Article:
Cardiovascular health is essential to the overall function of the body. If the heart is sick or the arteries are clogged, then the rest of the body suffers too. February is Cardiovascular Awareness Month and Burn and Reconstructive Centers of America (BRCA) is dedicated to raising awareness of cardiovascular health’s positive and negative impacts on the healing of our burn and wound patients.
In its simplest form, cardiovascular health is defined by the body’s ability to deliver blood, oxygen and nutrients to all areas of the body. An unhealthy cardiovascular system can have a detrimental effect on other essential bodily functions such as the immune system, circulatory system, respiratory system and other systems that keep us healthy, alert and oriented. Due to this give-and-take relationship between systems, deteriorated cardiovascular health can be especially life-threatening for burn, wound or traumatically injured patients as the healing process is typically a representation of the health of the body, said BRCA’s Dr. John Rumbaugh, Director of Hyperbarics and Wounds at the Joseph M. Still Burn Center at Doctors Hospital of Augusta.
“My philosophy of wounds is the wound is just a manifestation of what the whole body is going through,” Dr. Rumbaugh said.
Smoking, alcohol, high cholesterol, high blood pressure and uncontrolled diabetes are just some mechanisms that can lead to a decline in cardiovascular health. If these unhealthy behaviors or comorbidities are left untreated, more health issues may arise, such as the development of chronic or complex wounds, post-surgery complications, severe infections, diabetic ulcers, tissue death and necrotizing fasciitis. In addition, with a decline in cardiovascular health comes a decreased ability for the body to deliver the necessary blood, oxygen and nutrients to injured areas, leading to slower or no healing.
“Improving cardiovascular health improves perfusion; the blood gets to the wound,” Dr. Rumbaugh said. “Chronic complex wounds don’t heal because of cardiovascular health, usually. Peripheral arterial disease and diabetic microvascular disease are two of the leading causes of chronic non-healing wounds.”
It usually takes years of unhealthy behavior, building up over time, to cause a cardiovascular health crisis. That means, with some positive lifestyle and diet changes, most people can turn the tides and lower their risks of consequent health issues. Start by increasing your body’s blood perfusion by improving circulation through exercising, cutting out vasoconstrictors like nicotine and alcohol or foods that might contribute to artery blockages like high sodium or high cholesterol diets. If you suffer from diabetes or hypertension, be sure to keep your blood sugar and blood pressure in check by taking the proper medications and eating healthy foods.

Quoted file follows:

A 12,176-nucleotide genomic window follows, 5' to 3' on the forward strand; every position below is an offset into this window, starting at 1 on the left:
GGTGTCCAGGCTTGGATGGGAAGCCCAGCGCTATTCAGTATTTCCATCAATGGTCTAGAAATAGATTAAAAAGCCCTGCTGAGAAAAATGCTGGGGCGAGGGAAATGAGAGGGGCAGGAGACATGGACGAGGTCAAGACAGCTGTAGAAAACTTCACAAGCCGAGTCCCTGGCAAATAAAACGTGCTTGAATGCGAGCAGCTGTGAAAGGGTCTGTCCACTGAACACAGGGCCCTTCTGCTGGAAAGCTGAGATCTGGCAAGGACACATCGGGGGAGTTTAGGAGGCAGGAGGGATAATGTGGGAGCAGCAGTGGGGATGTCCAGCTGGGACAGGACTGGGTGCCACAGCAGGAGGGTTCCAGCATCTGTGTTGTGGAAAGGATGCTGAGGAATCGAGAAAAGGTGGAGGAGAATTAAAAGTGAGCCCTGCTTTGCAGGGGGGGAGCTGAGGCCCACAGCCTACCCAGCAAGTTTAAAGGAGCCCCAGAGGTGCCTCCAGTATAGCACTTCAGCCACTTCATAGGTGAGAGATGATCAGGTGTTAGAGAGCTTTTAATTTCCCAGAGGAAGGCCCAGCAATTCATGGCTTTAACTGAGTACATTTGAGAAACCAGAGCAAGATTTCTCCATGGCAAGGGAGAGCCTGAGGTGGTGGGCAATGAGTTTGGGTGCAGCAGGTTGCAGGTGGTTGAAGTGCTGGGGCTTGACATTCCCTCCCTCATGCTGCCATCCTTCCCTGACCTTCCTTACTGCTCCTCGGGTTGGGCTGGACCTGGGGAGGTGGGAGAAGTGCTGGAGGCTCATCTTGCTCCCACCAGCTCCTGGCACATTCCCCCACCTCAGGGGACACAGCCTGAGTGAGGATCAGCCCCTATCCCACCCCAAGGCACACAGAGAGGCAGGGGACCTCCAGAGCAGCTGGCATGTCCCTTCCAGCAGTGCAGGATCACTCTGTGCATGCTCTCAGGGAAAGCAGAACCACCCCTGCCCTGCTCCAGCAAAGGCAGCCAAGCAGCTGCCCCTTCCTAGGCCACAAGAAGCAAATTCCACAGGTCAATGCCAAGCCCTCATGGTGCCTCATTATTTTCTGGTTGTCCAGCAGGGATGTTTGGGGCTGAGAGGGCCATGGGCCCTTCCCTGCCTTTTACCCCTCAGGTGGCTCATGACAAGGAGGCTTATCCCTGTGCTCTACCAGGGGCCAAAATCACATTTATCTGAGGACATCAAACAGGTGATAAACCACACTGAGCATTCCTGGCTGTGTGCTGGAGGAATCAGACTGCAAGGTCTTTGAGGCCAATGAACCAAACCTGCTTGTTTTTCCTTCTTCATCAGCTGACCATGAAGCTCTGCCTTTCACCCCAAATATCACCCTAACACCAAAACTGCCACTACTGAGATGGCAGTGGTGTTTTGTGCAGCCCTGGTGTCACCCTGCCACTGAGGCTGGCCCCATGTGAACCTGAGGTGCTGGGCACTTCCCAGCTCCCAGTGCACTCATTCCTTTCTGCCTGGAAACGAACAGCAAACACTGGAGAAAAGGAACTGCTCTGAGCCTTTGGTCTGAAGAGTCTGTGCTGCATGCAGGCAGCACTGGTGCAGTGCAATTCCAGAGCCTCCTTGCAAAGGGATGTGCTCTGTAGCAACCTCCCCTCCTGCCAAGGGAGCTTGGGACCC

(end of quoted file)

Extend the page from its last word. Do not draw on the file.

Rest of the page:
“I advise at-risk patients to exercise, don’t eat salt, don’t eat processed foods, control your blood pressure and control your blood sugar because all of that optimizes the environment to heal,” Dr. Rumbaugh said.
At BRCA, our wound specialists utilize a continuum of treatments to care for a variety of wounds, including:
- Negative pressure therapy
- Hyperbaric oxygen therapy
- Skin grafts
- Wound dressings
- Compression garments
- Antibiotics and other medicinal interventions
To maintain a healthy wound bed throughout your recovery and to prevent infection, be observant of the affected area(s) and notify a wound specialist if the area(s) begin to:
- Change color
- Emit a foul odor
- Feel hot to the touch
- Become painful
- Show signs of worsening or not healing
Our experts are available 24/7 to answer your wound care questions. To schedule a consultation or to speak with a healthcare professional, please call us at (855) 863-9595.